UNITED STATES OF AMERICA, Plaintiff - Appellee, v. RODERICK LAUADES BROWN, a/k/a Nick, Defendant - Appellant.
In February 2014, Roderick Lauades Brown received a 26-month sentence based on his guilty plea conviction to possession with intent to distribute cocaine based on conduct occurring in 2007. In 2014, while Brown was serving his 26-month sentence, he entered a guilty plea to two counts of a superseding indictment: conspiracy to distribute and possess with intent to distribute at least five kilograms of cocaine (Count 1); and conspiracy to commit money laundering (Count 2), for his conduct in 2011 through 2012. Brown was sentenced to 120 months of imprisonment. Thereafter the district court denied Brown's motion to dismiss the indictment—Brown did not seek to withdraw his guilty plea. On appeal Brown's counsel has filed a brief pursuant to Anders v. California, 386 U.S. 738 (1967), asserting that there are no meritorious issues for appeal but asking whether the district court erred by denying his motion to dismiss the indictment on the grounds of unjustifiable delay.* We affirm.
We review due process claims de novo, United States v. Westbrooks, 780 F.3d 593, 595 (4th Cir. 2015), noting that Fifth Amendment Due Process Clause requires dismissal of an indictment if it is shown that a pre-indictment delay caused substantial prejudice to a defendant's rights to a fair trial and that the delay was an intentional device to gain tactical advantage over the accused. United States v. Marion, 404 U.S. 307, 324 (1971). We conduct a two-pronged inquiry to evaluate a defendant's claim that pre-indictment delay violated his right to due process: first we examine whether the defendant has satisfied his burden of proving actual prejudice and, if so, we consider the government's reasons for the delay, balancing the prejudice to the defendant with the Government's justification for delay. United States v. Uribe-Rios, 558 F.3d 347, 358 (4th Cir. 2009). In evaluating the first prong, we are mindful that the defendant bears a “heavy burden” because he must demonstrate “actual prejudice, as opposed to mere speculative prejudice,” and must “show that any actual prejudice was substantial—that he was meaningfully impaired in his ability to defend against the state's charges to such an extent that the disposition of the criminal proceeding was likely affected.” United States v. Shealey, 641 F.3d 627, 633-34 (4th Cir. 2011) (internal quotation marks omitted). We find this claim fails as Brown has shown not actual prejudice. Id.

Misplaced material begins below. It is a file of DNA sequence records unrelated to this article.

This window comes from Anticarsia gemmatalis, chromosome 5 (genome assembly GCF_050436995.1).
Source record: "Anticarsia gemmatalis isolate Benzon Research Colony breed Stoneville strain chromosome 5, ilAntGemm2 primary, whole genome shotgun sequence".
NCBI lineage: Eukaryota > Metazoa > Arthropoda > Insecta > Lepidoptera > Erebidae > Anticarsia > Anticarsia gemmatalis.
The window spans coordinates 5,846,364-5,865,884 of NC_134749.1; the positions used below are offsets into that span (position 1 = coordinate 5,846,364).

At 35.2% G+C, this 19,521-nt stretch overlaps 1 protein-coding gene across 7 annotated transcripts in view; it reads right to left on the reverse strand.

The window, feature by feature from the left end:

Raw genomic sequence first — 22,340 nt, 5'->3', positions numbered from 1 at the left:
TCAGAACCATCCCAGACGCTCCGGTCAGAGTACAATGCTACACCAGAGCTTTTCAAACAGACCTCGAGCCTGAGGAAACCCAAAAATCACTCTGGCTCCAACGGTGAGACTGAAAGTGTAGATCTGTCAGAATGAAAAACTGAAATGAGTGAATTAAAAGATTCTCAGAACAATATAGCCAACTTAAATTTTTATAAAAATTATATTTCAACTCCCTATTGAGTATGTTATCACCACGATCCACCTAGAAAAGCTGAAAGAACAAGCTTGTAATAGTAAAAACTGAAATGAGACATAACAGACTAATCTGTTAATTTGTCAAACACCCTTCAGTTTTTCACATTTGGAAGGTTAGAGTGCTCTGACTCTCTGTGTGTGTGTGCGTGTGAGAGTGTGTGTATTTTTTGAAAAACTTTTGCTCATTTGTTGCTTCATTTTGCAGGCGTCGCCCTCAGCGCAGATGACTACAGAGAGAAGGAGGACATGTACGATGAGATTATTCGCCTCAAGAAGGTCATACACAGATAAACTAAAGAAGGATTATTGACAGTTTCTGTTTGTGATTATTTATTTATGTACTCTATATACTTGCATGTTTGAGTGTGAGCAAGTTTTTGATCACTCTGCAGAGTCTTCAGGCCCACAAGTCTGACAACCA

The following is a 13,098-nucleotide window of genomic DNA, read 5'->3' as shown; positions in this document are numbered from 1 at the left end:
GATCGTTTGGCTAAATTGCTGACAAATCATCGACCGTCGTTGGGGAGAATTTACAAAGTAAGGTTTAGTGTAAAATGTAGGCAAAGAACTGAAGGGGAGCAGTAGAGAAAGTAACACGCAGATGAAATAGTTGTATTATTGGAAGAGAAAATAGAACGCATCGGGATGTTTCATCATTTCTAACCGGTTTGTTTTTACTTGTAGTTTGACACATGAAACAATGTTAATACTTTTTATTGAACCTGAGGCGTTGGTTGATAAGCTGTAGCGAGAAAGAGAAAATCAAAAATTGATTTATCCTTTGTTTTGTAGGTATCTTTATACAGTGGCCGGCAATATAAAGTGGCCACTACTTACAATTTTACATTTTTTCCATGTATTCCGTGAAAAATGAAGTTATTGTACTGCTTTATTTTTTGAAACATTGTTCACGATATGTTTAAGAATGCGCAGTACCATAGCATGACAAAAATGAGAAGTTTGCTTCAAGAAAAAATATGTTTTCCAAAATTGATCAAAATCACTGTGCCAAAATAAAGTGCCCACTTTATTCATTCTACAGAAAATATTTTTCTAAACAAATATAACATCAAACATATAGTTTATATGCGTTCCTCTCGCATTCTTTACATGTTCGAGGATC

In accordance with the requirements of Anders, we have examined the entire record and have found no meritorious issues, noting that Brown pled guilty pursuant to plea hearing conducted in compliance with Fed. R. Crim. P. 11, and that his sentence was not unreasonable or otherwise erroneous.† We therefore affirm the district court's judgment. This court requires that counsel inform Brown, in writing, of the right to petition the Supreme Court of the United States for further review. If Brown requests that a petition be filed, but counsel believes that such a petition would be frivolous, then counsel may move in this court for leave to withdraw from representation. Counsel's motion must state that a copy thereof was served on Brown. We dispense with oral argument because the facts and legal contentions are adequately presented in the materials before this court and argument would not aid the decisional process.
FOOTNOTE. In his Anders brief, counsel also notes that Brown waived his right to appeal his conviction and sentence except for circumstances not raised in this appeal. Because the Government fails to seek dismissal of Brown's appeal on this basis, however, we are constrained to address the appeal on the merits. See United States v. Blick, 408 F.3d 162, 168-69 (4th Cir. 2005) (noting this Court will enforce an appeal waiver where the Government seeks to enforce the appeal waiver and the record establishes the defendant knowingly and intelligently waived his right to appeal under the totality of the circumstances, and the issues raised on appeal fall within the scope of the waiver).
FOOTNOTE. Our Anders review includes the issues raised in Brown's pro se supplemental brief.